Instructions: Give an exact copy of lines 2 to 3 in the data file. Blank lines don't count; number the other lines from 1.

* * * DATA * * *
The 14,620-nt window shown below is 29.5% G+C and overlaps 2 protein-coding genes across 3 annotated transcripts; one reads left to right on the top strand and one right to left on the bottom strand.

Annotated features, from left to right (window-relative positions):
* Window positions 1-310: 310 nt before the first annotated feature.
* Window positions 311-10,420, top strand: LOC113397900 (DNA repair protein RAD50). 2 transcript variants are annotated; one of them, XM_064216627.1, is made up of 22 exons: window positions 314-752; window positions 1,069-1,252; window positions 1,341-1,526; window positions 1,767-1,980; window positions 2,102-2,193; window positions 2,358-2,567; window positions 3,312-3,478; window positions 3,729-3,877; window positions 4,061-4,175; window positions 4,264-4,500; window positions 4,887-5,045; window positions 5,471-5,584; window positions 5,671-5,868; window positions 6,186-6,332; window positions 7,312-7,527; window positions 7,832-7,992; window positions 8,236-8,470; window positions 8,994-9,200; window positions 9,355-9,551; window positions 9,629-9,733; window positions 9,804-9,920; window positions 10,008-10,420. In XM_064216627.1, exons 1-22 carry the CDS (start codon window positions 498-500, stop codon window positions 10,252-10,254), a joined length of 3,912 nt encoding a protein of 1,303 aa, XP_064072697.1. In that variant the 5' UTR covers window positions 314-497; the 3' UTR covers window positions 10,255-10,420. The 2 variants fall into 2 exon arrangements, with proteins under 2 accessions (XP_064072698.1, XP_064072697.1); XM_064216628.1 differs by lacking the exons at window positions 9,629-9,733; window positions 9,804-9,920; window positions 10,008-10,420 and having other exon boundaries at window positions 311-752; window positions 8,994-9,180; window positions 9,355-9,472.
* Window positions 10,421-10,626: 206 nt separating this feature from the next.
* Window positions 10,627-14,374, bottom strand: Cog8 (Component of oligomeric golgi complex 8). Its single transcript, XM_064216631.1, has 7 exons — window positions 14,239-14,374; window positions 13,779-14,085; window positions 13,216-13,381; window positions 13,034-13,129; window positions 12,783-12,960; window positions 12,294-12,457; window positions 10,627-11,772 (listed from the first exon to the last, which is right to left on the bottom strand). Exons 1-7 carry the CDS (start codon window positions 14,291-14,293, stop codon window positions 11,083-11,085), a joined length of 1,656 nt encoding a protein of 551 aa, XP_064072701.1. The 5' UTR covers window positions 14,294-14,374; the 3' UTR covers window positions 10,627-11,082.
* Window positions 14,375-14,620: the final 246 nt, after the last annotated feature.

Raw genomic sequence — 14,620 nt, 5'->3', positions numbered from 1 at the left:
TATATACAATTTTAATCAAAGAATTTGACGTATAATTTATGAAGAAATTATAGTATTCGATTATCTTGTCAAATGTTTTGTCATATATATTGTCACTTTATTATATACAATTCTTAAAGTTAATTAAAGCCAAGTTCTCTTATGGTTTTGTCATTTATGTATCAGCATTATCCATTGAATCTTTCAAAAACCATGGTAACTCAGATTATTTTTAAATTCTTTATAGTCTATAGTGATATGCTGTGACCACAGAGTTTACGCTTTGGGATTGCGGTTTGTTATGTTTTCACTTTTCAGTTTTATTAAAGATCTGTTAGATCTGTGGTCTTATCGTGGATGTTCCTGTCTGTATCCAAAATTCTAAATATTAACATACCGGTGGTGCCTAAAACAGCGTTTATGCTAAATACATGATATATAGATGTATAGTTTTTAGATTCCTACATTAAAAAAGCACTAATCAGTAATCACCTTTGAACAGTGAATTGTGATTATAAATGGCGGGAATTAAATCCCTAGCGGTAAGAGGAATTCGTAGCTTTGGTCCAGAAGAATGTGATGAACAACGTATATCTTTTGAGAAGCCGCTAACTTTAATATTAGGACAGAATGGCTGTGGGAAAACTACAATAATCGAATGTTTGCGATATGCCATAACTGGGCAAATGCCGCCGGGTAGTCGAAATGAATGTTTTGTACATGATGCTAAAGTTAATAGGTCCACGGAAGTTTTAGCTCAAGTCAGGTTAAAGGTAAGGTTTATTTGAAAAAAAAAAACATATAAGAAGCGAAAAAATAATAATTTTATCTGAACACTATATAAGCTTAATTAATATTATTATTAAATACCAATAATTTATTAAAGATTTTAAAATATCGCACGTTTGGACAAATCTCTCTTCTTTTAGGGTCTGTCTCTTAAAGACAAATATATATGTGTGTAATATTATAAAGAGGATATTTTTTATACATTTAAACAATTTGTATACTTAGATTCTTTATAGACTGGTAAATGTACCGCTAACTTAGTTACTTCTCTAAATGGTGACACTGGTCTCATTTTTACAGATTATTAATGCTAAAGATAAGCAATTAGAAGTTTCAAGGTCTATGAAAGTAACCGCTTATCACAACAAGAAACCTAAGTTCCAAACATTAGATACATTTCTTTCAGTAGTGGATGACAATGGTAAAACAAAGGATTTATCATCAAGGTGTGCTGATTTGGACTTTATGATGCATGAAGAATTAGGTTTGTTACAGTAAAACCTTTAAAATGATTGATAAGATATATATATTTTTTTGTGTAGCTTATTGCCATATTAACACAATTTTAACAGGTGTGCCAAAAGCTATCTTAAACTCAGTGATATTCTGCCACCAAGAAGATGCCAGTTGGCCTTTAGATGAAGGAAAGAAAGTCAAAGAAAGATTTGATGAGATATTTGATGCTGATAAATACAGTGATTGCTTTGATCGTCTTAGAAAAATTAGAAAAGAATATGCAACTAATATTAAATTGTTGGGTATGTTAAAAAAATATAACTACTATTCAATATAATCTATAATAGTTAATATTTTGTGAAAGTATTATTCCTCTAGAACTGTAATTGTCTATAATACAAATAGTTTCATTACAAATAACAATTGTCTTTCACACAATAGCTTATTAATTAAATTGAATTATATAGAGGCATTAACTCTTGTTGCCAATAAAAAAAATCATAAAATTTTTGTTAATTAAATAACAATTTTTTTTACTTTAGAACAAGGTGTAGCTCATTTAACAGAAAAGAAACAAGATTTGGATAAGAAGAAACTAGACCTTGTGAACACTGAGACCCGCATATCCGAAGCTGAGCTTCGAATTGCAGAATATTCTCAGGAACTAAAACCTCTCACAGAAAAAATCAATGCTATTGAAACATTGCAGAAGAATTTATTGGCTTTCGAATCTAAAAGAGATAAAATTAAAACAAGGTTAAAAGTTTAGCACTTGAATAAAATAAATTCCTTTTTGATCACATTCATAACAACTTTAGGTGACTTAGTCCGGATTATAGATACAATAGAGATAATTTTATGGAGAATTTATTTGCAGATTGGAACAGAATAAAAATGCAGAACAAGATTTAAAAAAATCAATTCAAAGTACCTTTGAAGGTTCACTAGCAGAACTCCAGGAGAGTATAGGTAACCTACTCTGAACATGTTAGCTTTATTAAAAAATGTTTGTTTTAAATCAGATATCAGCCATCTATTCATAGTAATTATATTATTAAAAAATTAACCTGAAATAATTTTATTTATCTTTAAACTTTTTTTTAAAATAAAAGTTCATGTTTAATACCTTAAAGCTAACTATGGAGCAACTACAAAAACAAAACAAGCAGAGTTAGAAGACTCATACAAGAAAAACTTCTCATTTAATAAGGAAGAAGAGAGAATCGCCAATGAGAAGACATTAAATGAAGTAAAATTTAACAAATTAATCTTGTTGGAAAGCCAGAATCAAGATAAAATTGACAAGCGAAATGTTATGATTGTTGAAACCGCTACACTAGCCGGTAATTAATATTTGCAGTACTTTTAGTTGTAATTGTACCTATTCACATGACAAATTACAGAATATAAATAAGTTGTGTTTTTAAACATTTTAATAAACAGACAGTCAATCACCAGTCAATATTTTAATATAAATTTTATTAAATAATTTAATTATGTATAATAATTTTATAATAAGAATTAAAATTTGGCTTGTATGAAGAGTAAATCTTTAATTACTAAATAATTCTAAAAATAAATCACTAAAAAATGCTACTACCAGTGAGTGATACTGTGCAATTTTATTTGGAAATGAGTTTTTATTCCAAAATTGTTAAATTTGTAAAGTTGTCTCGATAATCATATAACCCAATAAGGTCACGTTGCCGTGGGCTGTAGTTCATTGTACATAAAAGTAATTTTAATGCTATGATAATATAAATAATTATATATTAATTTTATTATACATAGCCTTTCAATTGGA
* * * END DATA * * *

Annotated features, from left to right (window-relative positions):
* Window positions 1-310: 310 nt before the first annotated feature.